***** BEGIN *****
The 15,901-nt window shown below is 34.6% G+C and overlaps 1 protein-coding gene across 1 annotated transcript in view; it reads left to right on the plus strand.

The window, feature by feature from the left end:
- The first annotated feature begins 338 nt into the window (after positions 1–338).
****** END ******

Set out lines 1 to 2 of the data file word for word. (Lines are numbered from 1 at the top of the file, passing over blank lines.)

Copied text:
The 15,901-nt window shown below is 34.6% G+C and overlaps 1 protein-coding gene across 1 annotated transcript in view; it reads left to right on the plus strand.

The window, feature by feature from the left end: